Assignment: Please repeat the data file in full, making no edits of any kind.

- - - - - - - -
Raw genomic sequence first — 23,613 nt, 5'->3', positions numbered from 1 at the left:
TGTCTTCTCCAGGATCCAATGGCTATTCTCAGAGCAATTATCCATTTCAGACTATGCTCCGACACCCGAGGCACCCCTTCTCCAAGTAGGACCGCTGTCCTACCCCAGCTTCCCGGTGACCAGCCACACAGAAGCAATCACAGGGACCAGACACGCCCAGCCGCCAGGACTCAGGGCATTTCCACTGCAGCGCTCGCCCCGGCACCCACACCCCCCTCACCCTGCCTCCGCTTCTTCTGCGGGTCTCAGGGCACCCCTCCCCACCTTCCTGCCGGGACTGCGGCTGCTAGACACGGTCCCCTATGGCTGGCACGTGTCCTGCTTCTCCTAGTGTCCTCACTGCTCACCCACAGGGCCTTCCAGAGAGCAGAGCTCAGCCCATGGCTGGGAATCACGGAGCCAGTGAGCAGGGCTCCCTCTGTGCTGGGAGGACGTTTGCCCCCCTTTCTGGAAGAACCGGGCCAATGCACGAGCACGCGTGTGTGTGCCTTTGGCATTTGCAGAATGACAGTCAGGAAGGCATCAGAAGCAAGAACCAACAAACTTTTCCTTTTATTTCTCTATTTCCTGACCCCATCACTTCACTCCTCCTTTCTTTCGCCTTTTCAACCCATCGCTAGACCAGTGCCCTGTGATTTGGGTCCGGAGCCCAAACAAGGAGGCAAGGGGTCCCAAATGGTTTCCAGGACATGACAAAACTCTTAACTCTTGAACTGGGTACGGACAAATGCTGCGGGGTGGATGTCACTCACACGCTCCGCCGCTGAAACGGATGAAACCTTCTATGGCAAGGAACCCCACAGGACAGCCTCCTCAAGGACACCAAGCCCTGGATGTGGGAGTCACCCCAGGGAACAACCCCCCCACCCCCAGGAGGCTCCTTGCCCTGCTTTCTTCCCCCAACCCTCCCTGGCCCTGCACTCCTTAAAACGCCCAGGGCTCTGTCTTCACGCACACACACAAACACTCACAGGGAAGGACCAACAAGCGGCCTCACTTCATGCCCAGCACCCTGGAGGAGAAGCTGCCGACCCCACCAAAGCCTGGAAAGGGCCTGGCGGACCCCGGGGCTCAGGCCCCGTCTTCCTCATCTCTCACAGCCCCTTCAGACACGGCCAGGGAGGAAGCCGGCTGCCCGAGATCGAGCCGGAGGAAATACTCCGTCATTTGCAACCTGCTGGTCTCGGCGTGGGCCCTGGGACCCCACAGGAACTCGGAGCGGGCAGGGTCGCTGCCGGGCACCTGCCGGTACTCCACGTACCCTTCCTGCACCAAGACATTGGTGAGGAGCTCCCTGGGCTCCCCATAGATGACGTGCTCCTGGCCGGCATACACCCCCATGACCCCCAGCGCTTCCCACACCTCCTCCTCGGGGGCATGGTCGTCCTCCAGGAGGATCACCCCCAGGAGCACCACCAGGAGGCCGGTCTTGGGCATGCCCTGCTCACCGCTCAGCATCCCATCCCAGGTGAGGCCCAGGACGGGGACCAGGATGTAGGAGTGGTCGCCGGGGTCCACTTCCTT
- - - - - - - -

Raw genomic sequence first — 23,613 nt, 5'->3', positions numbered from 1 at the left:
TGTCTTCTCCAGGATCCAATGGCTATTCTCAGAGCAATTATCCATTTCAGACTATGCTCCGACACCCGAGGCACCCCTTCTCCAAGTAGGACCGCTGTCCTACCCCAGCTTCCCGGTGACCAGCCACACAGAAGCAATCACAGGGACCAGACACGCCCAGCCGCCAGGACTCAGGGCATTTCCACTGCAGCGCTCGCCCCGGCACCCACACCCCCCTCACCCTGCCTCCGCTTCTTCTGCGGGTCTCAGGGCACCCCTCCCCACCTTCCTGCCGGGACTGCGGCTGCTAGACACGGTCCCCTATGGCTGGCACGTGTCCTGCTTCTCCTAGTGTCCTCACTGCTCACCCACAGGGCCTTCCAGAGAGCAGAGCTCAGCCCATGGCTGGGAATCACGGAGCCAGTGAGCAGGGCTCCCTCTGTGCTGGGAGGACGTTTGCCCCCCTTTCTGGAAGAACCGGGCCAATGCACGAGCACGCGTGTGTGTGCCTTTGGCATTTGCAGAATGACAGTCAGGAAGGCATCAGAAGCAAGAACCAACAAACTTTTCCTTTTATTTCTCTATTTCCTGACCCCATCACTTCACTCCTCCTTTCTTTCGCCTTTTCAACCCATCGCTAGACCAGTGCCCTGTGATTTGGGTCCGGAGCCCAAACAAGGAGGCAAGGGGTCCCAAATGGTTTCCAGGACATGACAAAACTCTTAACTCTTGAACTGGGTACGGACAAATGCTGCGGGGTGGATGTCACTCACACGCTCCGCCGCTGAAACGGATGAAACCTTCTATGGCAAGGAACCCCACAGGACAGCCTCCTCAAGGACACCAAGCCCTGGATGTGGGAGTCACCCCAGGGAACAACCCCCCCACCCCCAGGAGGCTCCTTGCCCTGCTTTCTTCCCCCAACCCTCCCTGGCCCTGCACTCCTTAAAACGCCCAGGGCTCTGTCTTCACGCACACACACAAACACTCACAGGGAAGGACCAACAAGCGGCCTCACTTCATGCCCAGCACCCTGGAGGAGAAGCTGCCGACCCCACCAAAGCCTGGAAAGGGCCTGGCGGACCCCGGGGCTCAGGCCCCGTCTTCCTCATCTCTCACAGCCCCTTCAGACACGGCCAGGGAGGAAGCCGGCTGCCCGAGATCGAGCCGGAGGAAATACTCCGTCATTTGCAACCTGCTGGTCTCGGCGTGGGCCCTGGGACCCCACAGGAACTCGGAGCGGGCAGGGTCGCTGCCGGGCACCTGCCGGTACTCCACGTACCCTTCCTGCACCAAGACATTGGTGAGGAGCTCCCTGGGCTCCCCATAGATGACGTGCTCCTGGCCGGCATACACCCCCATGACCCCCAGCGCTTCCCACACCTCCTCCTCGGGGGCATGGTCGTCCTCCAGGAGGATCACCCCCAGGAGCACCACCAGGAGGCCGGTCTTGGGCATGCCCTGCTCACCGCTCAGCATCCCATCCCAGGTGAGGCCCAGGACGGGGACCAGGATGTAGGAGTGGTCGCCGGGGTCCACTTCCTT